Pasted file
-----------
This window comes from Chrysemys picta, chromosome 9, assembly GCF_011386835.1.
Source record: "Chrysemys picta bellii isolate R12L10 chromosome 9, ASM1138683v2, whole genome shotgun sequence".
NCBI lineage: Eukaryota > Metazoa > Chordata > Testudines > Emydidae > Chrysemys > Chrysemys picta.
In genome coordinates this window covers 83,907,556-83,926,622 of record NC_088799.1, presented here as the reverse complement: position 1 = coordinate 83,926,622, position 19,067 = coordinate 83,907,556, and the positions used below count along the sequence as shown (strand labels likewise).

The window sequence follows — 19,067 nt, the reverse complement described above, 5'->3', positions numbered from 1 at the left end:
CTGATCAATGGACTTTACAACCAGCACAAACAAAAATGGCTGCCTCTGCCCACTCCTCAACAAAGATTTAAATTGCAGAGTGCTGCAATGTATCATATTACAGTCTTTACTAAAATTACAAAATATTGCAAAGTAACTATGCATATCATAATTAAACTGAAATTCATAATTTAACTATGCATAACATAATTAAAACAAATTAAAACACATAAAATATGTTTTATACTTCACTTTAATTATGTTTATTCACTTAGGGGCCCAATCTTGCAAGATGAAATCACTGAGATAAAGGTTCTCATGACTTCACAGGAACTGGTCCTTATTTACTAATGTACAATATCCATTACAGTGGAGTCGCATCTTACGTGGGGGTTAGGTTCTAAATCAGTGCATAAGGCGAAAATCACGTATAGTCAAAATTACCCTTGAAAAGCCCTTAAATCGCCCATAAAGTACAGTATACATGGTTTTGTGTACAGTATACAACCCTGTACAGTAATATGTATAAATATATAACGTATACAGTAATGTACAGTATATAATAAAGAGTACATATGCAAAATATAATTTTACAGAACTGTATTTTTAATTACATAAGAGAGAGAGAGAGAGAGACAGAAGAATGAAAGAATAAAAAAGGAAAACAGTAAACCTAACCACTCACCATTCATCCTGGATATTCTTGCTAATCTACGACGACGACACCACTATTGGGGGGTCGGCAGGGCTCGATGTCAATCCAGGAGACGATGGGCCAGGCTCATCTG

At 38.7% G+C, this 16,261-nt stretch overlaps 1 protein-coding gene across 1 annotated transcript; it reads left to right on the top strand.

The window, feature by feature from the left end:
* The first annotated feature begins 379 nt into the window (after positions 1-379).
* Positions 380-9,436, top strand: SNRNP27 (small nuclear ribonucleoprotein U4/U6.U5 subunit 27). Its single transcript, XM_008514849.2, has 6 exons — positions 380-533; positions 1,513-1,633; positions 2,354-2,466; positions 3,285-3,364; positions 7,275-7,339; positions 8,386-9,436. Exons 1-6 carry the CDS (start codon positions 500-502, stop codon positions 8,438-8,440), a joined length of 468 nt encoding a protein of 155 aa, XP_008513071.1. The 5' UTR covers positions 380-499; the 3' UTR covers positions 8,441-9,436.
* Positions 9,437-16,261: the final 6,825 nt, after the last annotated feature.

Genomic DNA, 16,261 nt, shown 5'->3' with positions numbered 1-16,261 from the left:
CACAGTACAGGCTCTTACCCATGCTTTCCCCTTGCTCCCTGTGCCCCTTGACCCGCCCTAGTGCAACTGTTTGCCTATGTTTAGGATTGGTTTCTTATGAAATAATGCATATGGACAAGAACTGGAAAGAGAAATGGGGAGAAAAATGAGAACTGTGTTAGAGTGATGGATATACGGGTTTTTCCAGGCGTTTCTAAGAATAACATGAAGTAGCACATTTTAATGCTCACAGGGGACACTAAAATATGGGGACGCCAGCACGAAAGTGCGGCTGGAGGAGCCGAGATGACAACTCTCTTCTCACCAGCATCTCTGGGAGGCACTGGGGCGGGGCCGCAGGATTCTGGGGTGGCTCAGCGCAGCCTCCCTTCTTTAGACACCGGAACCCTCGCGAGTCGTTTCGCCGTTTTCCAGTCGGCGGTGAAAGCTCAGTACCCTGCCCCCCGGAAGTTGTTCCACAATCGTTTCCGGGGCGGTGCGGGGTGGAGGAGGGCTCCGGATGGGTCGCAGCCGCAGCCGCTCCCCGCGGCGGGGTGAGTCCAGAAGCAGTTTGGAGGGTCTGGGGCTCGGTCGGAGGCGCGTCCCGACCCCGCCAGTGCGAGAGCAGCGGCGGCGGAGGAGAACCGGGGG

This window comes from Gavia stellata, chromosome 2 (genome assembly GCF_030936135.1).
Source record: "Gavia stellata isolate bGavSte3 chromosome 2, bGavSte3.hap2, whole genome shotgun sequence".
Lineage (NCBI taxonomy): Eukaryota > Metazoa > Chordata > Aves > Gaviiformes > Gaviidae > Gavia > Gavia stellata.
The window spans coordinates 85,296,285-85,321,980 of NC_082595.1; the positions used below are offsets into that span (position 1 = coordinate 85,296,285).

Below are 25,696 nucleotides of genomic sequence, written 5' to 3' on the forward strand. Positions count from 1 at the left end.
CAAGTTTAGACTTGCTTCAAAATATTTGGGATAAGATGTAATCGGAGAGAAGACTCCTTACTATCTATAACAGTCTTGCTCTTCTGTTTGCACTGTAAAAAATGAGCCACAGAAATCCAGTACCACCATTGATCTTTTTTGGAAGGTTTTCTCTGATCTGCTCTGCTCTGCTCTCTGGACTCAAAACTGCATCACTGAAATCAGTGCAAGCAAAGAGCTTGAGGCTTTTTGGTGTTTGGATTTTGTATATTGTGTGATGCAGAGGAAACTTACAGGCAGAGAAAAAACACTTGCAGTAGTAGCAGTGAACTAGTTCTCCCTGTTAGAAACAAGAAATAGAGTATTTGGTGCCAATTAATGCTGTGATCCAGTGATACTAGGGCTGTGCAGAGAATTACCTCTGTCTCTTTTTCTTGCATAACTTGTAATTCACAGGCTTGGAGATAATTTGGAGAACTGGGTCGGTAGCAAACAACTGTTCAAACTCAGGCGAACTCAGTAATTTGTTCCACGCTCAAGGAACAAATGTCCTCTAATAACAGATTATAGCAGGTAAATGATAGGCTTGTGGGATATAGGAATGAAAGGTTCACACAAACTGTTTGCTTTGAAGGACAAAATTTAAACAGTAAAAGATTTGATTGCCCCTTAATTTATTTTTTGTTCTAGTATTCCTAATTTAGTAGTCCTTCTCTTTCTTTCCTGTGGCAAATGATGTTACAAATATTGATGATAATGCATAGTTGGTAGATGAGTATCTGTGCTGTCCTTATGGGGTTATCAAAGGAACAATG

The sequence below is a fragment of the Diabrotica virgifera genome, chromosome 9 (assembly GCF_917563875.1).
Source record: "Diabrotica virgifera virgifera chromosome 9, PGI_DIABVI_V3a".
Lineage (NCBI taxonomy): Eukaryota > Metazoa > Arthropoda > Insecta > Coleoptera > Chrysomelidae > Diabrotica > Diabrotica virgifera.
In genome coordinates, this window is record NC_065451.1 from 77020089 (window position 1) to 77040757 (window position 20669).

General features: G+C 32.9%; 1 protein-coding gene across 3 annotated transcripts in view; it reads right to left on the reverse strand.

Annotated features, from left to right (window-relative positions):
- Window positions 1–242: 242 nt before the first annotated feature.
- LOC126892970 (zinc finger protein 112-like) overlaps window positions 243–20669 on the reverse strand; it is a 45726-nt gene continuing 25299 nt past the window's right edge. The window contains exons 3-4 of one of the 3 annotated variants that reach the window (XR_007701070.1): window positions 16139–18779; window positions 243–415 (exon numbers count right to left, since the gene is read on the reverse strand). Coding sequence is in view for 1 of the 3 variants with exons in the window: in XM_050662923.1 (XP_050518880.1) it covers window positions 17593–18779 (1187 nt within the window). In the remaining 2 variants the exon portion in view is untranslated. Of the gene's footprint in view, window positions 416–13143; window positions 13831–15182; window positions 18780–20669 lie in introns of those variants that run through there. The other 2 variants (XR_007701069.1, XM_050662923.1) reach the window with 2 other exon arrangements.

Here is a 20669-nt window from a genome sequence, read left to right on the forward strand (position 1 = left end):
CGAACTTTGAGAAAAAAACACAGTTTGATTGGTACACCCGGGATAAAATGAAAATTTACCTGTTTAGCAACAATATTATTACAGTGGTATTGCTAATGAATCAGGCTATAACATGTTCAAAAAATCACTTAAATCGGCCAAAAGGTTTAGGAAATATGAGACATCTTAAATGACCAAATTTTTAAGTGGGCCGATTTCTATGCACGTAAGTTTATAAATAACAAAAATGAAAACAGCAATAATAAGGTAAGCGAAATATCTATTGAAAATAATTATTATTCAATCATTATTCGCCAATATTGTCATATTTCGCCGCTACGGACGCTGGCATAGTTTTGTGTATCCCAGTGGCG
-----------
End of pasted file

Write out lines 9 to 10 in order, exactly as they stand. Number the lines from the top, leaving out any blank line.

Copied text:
* The first annotated feature begins 379 nt into the window (after positions 1-379).
* Positions 380-9,436, top strand: SNRNP27 (small nuclear ribonucleoprotein U4/U6.U5 subunit 27). Its single transcript, XM_008514849.2, has 6 exons — positions 380-533; positions 1,513-1,633; positions 2,354-2,466; positions 3,285-3,364; positions 7,275-7,339; positions 8,386-9,436. Exons 1-6 carry the CDS (start codon positions 500-502, stop codon positions 8,438-8,440), a joined length of 468 nt encoding a protein of 155 aa, XP_008513071.1. The 5' UTR covers positions 380-499; the 3' UTR covers positions 8,441-9,436.